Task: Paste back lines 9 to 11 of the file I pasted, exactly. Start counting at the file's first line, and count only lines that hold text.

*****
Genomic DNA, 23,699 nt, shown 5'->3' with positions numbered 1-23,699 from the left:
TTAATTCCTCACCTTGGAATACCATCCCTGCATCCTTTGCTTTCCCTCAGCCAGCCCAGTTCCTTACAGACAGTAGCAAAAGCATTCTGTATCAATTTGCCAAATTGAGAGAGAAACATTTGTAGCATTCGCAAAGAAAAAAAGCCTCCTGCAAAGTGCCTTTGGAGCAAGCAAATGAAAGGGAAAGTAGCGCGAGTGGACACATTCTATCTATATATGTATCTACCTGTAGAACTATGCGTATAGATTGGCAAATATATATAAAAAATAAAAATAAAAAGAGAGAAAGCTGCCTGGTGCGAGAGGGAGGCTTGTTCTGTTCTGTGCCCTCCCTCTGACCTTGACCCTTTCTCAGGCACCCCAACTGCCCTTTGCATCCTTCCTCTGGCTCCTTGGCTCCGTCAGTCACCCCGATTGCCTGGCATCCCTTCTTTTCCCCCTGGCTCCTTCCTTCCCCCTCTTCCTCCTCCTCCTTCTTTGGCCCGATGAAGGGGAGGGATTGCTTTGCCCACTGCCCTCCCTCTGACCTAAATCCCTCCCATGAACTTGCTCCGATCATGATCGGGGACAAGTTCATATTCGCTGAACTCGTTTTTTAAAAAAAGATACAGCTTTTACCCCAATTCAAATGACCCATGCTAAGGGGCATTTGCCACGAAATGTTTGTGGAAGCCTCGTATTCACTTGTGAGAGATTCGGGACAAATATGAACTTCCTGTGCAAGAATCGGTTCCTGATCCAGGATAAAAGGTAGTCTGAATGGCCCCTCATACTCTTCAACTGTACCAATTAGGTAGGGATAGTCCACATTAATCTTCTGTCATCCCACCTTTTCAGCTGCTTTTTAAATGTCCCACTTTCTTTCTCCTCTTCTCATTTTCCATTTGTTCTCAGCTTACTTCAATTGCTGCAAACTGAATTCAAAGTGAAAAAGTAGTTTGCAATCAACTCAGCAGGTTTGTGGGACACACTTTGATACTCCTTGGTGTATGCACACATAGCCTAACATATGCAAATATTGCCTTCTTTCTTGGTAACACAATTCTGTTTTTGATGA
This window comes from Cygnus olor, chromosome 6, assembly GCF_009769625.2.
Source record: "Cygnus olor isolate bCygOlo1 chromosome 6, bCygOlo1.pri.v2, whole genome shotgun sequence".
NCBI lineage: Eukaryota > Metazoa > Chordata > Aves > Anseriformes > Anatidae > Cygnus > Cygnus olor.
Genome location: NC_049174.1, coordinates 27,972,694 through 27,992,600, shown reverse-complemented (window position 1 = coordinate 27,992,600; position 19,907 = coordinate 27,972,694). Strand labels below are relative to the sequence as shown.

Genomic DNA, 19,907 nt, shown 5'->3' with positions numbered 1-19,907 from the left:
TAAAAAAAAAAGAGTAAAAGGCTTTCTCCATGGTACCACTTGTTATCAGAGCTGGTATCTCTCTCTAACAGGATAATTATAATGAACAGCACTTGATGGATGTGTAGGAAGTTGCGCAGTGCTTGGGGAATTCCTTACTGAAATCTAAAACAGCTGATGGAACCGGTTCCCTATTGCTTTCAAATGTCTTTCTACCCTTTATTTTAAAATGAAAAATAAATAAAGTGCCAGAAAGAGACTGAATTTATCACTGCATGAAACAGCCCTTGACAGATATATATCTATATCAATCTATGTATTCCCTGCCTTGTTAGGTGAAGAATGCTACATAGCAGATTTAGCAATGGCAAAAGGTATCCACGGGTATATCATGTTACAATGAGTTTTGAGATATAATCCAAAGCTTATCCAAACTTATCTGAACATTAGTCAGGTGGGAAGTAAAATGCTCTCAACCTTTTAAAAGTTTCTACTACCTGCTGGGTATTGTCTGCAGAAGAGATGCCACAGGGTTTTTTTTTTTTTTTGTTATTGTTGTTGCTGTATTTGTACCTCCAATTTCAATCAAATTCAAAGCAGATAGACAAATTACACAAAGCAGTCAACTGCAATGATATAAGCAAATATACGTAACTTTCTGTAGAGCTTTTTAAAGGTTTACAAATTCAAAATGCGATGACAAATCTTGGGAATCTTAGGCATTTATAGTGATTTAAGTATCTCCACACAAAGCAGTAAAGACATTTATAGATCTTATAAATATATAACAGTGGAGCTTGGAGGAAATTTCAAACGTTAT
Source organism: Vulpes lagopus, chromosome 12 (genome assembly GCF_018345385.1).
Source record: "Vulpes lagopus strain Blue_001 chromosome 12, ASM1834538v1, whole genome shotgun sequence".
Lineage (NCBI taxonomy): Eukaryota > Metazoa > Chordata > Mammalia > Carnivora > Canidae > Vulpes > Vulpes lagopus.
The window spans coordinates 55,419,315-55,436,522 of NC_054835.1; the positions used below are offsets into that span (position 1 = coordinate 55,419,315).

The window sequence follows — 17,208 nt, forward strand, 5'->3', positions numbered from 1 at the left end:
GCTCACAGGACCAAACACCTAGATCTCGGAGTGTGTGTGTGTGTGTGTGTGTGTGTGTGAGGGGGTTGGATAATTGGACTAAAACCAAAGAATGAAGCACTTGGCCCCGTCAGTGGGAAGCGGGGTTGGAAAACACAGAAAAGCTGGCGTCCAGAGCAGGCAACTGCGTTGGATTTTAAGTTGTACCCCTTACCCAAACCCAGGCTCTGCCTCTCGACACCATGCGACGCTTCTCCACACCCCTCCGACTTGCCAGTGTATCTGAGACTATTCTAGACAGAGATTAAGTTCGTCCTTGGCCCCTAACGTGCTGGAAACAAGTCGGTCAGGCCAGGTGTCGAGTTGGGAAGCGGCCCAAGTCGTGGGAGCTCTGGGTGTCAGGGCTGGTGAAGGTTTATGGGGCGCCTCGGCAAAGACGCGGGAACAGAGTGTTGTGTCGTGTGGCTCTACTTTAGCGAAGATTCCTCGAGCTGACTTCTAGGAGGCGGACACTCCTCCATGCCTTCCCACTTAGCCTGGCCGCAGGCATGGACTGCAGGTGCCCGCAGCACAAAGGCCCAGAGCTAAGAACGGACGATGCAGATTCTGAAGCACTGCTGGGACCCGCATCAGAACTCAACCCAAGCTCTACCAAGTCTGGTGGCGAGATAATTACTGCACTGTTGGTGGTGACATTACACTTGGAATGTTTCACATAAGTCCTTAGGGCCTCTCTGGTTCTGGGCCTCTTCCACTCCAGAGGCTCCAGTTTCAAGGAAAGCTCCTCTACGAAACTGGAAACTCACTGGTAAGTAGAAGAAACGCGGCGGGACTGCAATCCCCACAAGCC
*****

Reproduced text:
Source organism: Vulpes lagopus, chromosome 12 (genome assembly GCF_018345385.1).
Source record: "Vulpes lagopus strain Blue_001 chromosome 12, ASM1834538v1, whole genome shotgun sequence".
Lineage (NCBI taxonomy): Eukaryota > Metazoa > Chordata > Mammalia > Carnivora > Canidae > Vulpes > Vulpes lagopus.